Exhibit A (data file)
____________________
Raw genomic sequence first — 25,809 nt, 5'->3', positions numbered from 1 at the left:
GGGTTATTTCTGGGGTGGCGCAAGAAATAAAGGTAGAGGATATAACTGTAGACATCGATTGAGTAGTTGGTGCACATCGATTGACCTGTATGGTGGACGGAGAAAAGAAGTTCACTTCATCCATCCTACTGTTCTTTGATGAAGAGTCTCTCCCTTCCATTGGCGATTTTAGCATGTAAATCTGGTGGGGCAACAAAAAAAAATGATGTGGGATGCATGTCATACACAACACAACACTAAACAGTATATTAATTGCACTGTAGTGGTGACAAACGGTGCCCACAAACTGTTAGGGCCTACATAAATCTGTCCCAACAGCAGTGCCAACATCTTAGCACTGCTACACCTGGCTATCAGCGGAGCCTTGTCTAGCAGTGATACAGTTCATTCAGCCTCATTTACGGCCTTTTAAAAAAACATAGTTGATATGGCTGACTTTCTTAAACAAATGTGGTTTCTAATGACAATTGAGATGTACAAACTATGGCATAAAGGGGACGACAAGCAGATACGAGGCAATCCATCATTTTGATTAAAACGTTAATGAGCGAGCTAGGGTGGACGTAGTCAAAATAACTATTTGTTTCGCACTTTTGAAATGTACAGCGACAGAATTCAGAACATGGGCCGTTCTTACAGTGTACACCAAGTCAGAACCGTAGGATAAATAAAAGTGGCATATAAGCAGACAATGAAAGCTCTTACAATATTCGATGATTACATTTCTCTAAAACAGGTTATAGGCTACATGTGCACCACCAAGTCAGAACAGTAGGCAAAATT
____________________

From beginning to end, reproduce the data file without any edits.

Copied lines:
Raw genomic sequence first — 25,809 nt, 5'->3', positions numbered from 1 at the left:
GGGTTATTTCTGGGGTGGCGCAAGAAATAAAGGTAGAGGATATAACTGTAGACATCGATTGAGTAGTTGGTGCACATCGATTGACCTGTATGGTGGACGGAGAAAAGAAGTTCACTTCATCCATCCTACTGTTCTTTGATGAAGAGTCTCTCCCTTCCATTGGCGATTTTAGCATGTAAATCTGGTGGGGCAACAAAAAAAAATGATGTGGGATGCATGTCATACACAACACAACACTAAACAGTATATTAATTGCACTGTAGTGGTGACAAACGGTGCCCACAAACTGTTAGGGCCTACATAAATCTGTCCCAACAGCAGTGCCAACATCTTAGCACTGCTACACCTGGCTATCAGCGGAGCCTTGTCTAGCAGTGATACAGTTCATTCAGCCTCATTTACGGCCTTTTAAAAAAACATAGTTGATATGGCTGACTTTCTTAAACAAATGTGGTTTCTAATGACAATTGAGATGTACAAACTATGGCATAAAGGGGACGACAAGCAGATACGAGGCAATCCATCATTTTGATTAAAACGTTAATGAGCGAGCTAGGGTGGACGTAGTCAAAATAACTATTTGTTTCGCACTTTTGAAATGTACAGCGACAGAATTCAGAACATGGGCCGTTCTTACAGTGTACACCAAGTCAGAACCGTAGGATAAATAAAAGTGGCATATAAGCAGACAATGAAAGCTCTTACAATATTCGATGATTACATTTCTCTAAAACAGGTTATAGGCTACATGTGCACCACCAAGTCAGAACAGTAGGCAAAATT